Pope Francis has emerged as one of the most important and forceful opponents to U.S. military intervention in Syria – and it puts him right in line with his predecessors.
An Uncompromised Voice
"I'm very pleased that Pope Francis is speaking publicly about such things," says Paul Griffiths, Warren Professor of Catholic Theology at Duke University Divinity School. "It's part of his job description to do so: he is almost the only voice on the world stage not compromised by captivity to the interests of a particular state."
Bill Donohue, president of Catholic League for Religious and Civil Rights, is unsurprised at Pope Francis' response. "All popes can be expected to advocate a peaceful solution to world conflicts, so in one sense there is nothing new in Pope Francis’ remarks urging restraint dealing with Syria."
"The Catholic Church understands the necessity of involvement in 'just wars,' and has enumerated specific criteria to justify the use of force. But it is presumptively opposed to war, and never seeks it as a first remedy to conflict."
Donohue also sees Francis filling a vacuum on the world stage. "It is wise for Pope Francis to speak to the prudential issues involved, and his leadership is especially needed in a time when the absence of leadership is so glaring in many parts of the democratic world."
Fr. Thomas Berg, Professor of Moral Theology at St. Joseph’s Seminary in Yonkers, NY, also sees Pope Francis filling an important role in world politics. "It has become the prerogative of any Pontiff to burst upon the world stage and insist on a peaceful and diplomatic resolution to any conflict. […] [The Pope has a] firm belief in the power of 'encounter and dialogue' as a humanizing force in the world. And seeing the leadership vacuum on the world stage, he was impelled to step right into it, and did so with great effect."
Sister Dolores Liptak, R.S.M., Professor of Church History at Holy Apostles College and Seminary, particularly appreciates Pope Francis' call to prayer. "He asked simply that all who heard his message regarding the impending 'war' pray and fast for God's will to be done. He asked for nothing more; he simply spoke of the devastation that war has always involved and sought, as an answer, the only non-violent way to respond to what was seemingly about to happen–this because of the unilateral decision of, as it turned out, just one political leader. […] All he asked for, I repeat, was a spiritual response, centered on prayer."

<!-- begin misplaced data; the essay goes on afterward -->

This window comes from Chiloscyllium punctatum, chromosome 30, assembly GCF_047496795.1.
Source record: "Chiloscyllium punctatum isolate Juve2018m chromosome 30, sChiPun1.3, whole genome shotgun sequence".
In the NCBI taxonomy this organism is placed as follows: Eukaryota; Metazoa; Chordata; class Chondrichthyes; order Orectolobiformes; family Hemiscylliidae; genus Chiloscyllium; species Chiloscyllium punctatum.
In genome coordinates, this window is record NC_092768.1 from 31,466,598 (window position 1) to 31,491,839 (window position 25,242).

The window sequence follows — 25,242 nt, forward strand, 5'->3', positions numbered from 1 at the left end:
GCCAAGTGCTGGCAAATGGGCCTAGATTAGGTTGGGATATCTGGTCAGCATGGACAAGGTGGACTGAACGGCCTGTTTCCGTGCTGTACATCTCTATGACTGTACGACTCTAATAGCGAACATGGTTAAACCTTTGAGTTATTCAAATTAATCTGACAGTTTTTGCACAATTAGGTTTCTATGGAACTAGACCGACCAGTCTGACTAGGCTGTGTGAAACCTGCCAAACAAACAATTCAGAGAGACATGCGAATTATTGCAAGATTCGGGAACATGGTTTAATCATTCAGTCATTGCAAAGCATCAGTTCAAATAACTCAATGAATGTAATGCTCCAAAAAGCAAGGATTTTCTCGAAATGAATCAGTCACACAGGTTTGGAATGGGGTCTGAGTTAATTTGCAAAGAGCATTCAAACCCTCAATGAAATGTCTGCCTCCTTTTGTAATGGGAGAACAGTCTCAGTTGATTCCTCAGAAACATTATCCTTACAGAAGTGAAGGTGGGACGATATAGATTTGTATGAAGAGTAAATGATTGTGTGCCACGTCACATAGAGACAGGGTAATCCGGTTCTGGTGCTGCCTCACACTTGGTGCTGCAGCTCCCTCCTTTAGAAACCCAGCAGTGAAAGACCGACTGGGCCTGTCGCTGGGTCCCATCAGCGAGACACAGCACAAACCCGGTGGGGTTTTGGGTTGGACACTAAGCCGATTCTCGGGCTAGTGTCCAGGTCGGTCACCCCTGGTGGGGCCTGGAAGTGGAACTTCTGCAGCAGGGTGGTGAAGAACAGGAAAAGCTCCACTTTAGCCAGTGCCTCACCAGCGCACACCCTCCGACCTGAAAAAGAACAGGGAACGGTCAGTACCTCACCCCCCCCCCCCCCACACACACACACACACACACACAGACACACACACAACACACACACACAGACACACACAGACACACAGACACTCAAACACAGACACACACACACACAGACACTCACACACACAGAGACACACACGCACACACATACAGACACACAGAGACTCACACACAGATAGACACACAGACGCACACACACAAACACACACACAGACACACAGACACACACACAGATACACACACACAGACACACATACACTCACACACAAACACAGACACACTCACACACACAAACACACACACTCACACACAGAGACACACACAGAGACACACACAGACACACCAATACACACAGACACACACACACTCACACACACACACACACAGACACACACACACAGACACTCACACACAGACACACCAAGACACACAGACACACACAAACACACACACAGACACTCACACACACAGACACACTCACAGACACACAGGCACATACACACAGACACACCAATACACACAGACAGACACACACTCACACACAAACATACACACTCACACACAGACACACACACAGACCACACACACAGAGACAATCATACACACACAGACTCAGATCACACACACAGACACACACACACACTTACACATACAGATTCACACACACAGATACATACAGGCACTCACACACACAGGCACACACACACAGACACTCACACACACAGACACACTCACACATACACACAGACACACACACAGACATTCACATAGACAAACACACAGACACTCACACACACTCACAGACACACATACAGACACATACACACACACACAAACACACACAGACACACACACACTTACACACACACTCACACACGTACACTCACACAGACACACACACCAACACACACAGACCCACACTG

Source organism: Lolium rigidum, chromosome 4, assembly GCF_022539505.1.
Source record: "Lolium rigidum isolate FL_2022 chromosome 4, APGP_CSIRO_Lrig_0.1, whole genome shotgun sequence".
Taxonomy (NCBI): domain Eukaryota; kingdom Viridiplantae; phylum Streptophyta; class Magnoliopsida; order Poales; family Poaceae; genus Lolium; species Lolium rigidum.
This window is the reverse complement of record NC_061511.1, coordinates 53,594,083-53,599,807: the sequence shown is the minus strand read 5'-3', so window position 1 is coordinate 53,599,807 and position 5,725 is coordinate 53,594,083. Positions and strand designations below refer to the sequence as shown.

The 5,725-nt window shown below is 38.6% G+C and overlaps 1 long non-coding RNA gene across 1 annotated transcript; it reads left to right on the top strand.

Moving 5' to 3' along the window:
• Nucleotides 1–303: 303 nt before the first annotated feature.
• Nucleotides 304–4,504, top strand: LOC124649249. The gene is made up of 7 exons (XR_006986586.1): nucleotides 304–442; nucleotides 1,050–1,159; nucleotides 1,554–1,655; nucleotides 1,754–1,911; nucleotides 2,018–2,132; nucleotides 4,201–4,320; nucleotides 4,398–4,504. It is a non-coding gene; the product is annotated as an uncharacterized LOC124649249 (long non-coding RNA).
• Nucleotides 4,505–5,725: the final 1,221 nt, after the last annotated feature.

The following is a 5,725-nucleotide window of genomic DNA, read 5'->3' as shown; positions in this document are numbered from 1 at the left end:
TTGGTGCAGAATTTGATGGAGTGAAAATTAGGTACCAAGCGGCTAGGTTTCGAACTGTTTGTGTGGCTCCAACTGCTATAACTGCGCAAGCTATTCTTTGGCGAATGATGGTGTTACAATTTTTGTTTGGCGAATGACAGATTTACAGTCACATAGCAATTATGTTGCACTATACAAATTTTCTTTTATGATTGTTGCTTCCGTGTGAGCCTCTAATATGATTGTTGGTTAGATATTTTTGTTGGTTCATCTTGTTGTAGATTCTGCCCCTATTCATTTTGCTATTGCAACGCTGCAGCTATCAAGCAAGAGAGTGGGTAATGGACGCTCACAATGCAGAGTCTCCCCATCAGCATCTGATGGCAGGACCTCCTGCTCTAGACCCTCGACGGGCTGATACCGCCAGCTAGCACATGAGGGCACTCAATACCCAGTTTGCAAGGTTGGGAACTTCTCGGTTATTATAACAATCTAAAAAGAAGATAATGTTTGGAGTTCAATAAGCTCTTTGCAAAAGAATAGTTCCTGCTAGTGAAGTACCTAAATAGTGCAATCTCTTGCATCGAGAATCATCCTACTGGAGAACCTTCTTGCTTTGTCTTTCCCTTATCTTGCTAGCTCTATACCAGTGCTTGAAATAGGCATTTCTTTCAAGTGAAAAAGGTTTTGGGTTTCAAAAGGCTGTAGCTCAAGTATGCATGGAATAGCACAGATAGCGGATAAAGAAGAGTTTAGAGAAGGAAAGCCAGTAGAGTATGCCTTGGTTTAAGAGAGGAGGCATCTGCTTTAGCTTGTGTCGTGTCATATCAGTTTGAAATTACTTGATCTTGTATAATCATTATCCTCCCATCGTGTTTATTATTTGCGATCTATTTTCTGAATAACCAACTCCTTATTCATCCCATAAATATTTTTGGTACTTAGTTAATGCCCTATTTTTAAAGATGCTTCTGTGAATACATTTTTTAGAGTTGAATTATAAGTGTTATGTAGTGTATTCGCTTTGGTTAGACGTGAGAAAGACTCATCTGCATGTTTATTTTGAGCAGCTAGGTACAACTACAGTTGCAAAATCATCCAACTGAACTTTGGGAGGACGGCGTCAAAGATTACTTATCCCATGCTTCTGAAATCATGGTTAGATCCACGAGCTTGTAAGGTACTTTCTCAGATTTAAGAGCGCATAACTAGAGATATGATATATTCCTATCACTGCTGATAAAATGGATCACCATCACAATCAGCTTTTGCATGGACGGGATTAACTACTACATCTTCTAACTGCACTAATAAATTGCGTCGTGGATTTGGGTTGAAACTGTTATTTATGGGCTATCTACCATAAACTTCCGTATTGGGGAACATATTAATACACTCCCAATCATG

Sr. Liptak interprets the recently proposed plan for Syria to hand over its chemical weapons as an answer to the prayer led by Pope Francis. "As is now evident, what he asked for produced an amazing, almost miraculous result, one that has befuddled every leader, and yet one that has produced the result he (and some of them) wanted. War talk, for now, is ended. The prayer vigil worked. War, for now, is suspended. How can I say that what he did failed to achieve the effect he asked for?"
Catholic author John Zmirak agrees with Pope Francis' position, but emphasizes that it is a prudential judgement, and thus not infallible or absolutely binding on the faithful. "In this case, I think it's a very good thing. But it must not create a precedent of always deferring to popes on matters where they may be mistaken–where popes have been mistaken in the past, for instance in endorsing crusades."
Pope Francis vs. Obama and American Hubris
"Setting aside the startling irony of the most pro-abortion American administration claiming to stand up for innocent life, especially that of children," says Thomas Jodziewicz, Professor of History at the University of Dallas, "the late, awkward rush to launch a 'shot across the bow' of a participant in a war that has claimed c. 100,000 lives is incoherent and simplistic."
"Pope Francis' voice is simple: American leadership, rather than playing to a lingering American preference for massive military 'pin pricks' that demonstrate to the rest of the world an American bravado that causes even more innocent deaths, should provide an example of engaged, international dialogue for peace. Such conversations are not examples of celebrated frontier justice but rather gestures toward a selflessness that a powerful nation might offer to the prodigals."